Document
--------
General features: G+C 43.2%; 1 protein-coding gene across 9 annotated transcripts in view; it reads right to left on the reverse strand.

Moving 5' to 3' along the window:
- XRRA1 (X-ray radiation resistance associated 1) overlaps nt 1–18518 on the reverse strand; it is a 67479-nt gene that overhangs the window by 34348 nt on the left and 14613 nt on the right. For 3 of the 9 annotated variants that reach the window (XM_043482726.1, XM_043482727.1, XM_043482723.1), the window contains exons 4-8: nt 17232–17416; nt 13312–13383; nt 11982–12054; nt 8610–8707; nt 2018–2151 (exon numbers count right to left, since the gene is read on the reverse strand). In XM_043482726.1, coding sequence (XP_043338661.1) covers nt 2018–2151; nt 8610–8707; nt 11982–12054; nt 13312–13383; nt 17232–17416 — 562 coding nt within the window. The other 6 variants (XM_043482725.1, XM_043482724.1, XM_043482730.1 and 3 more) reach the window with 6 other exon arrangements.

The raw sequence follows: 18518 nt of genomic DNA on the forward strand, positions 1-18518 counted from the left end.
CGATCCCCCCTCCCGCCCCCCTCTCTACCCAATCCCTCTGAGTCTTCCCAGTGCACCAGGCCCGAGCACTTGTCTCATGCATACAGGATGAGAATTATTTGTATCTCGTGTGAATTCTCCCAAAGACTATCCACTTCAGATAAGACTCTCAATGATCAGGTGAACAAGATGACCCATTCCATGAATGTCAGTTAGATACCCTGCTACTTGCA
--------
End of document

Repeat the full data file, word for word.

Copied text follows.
General features: G+C 43.2%; 1 protein-coding gene across 9 annotated transcripts in view; it reads right to left on the reverse strand.

Moving 5' to 3' along the window:
- XRRA1 (X-ray radiation resistance associated 1) overlaps nt 1–18518 on the reverse strand; it is a 67479-nt gene that overhangs the window by 34348 nt on the left and 14613 nt on the right. For 3 of the 9 annotated variants that reach the window (XM_043482726.1, XM_043482727.1, XM_043482723.1), the window contains exons 4-8: nt 17232–17416; nt 13312–13383; nt 11982–12054; nt 8610–8707; nt 2018–2151 (exon numbers count right to left, since the gene is read on the reverse strand). In XM_043482726.1, coding sequence (XP_043338661.1) covers nt 2018–2151; nt 8610–8707; nt 11982–12054; nt 13312–13383; nt 17232–17416 — 562 coding nt within the window. The other 6 variants (XM_043482725.1, XM_043482724.1, XM_043482730.1 and 3 more) reach the window with 6 other exon arrangements.

The raw sequence follows: 18518 nt of genomic DNA on the forward strand, positions 1-18518 counted from the left end.
CGATCCCCCCTCCCGCCCCCCTCTCTACCCAATCCCTCTGAGTCTTCCCAGTGCACCAGGCCCGAGCACTTGTCTCATGCATACAGGATGAGAATTATTTGTATCTCGTGTGAATTCTCCCAAAGACTATCCACTTCAGATAAGACTCTCAATGATCAGGTGAACAAGATGACCCATTCCATGAATGTCAGTTAGATACCCTGCTACTTGCA